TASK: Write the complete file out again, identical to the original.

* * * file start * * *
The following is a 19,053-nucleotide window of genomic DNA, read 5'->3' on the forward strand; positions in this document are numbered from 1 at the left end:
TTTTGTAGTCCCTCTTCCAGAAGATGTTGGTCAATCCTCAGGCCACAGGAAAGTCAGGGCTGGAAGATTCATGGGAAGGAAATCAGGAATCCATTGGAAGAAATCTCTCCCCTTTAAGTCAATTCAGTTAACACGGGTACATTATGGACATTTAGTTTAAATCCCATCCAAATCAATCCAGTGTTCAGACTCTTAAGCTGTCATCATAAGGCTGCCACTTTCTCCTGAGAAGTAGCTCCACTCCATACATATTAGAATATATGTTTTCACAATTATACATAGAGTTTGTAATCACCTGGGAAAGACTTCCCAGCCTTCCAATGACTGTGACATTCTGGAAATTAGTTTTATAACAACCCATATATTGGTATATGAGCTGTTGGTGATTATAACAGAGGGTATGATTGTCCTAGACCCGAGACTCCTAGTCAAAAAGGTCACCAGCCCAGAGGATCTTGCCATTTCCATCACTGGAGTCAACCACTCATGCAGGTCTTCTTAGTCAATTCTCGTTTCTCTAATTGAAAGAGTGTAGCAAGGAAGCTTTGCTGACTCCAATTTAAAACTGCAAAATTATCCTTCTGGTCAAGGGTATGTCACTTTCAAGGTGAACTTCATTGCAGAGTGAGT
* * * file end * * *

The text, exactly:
The following is a 19,053-nucleotide window of genomic DNA, read 5'->3' on the forward strand; positions in this document are numbered from 1 at the left end:
TTTTGTAGTCCCTCTTCCAGAAGATGTTGGTCAATCCTCAGGCCACAGGAAAGTCAGGGCTGGAAGATTCATGGGAAGGAAATCAGGAATCCATTGGAAGAAATCTCTCCCCTTTAAGTCAATTCAGTTAACACGGGTACATTATGGACATTTAGTTTAAATCCCATCCAAATCAATCCAGTGTTCAGACTCTTAAGCTGTCATCATAAGGCTGCCACTTTCTCCTGAGAAGTAGCTCCACTCCATACATATTAGAATATATGTTTTCACAATTATACATAGAGTTTGTAATCACCTGGGAAAGACTTCCCAGCCTTCCAATGACTGTGACATTCTGGAAATTAGTTTTATAACAACCCATATATTGGTATATGAGCTGTTGGTGATTATAACAGAGGGTATGATTGTCCTAGACCCGAGACTCCTAGTCAAAAAGGTCACCAGCCCAGAGGATCTTGCCATTTCCATCACTGGAGTCAACCACTCATGCAGGTCTTCTTAGTCAATTCTCGTTTCTCTAATTGAAAGAGTGTAGCAAGGAAGCTTTGCTGACTCCAATTTAAAACTGCAAAATTATCCTTCTGGTCAAGGGTATGTCACTTTCAAGGTGAACTTCATTGCAGAGTGAGT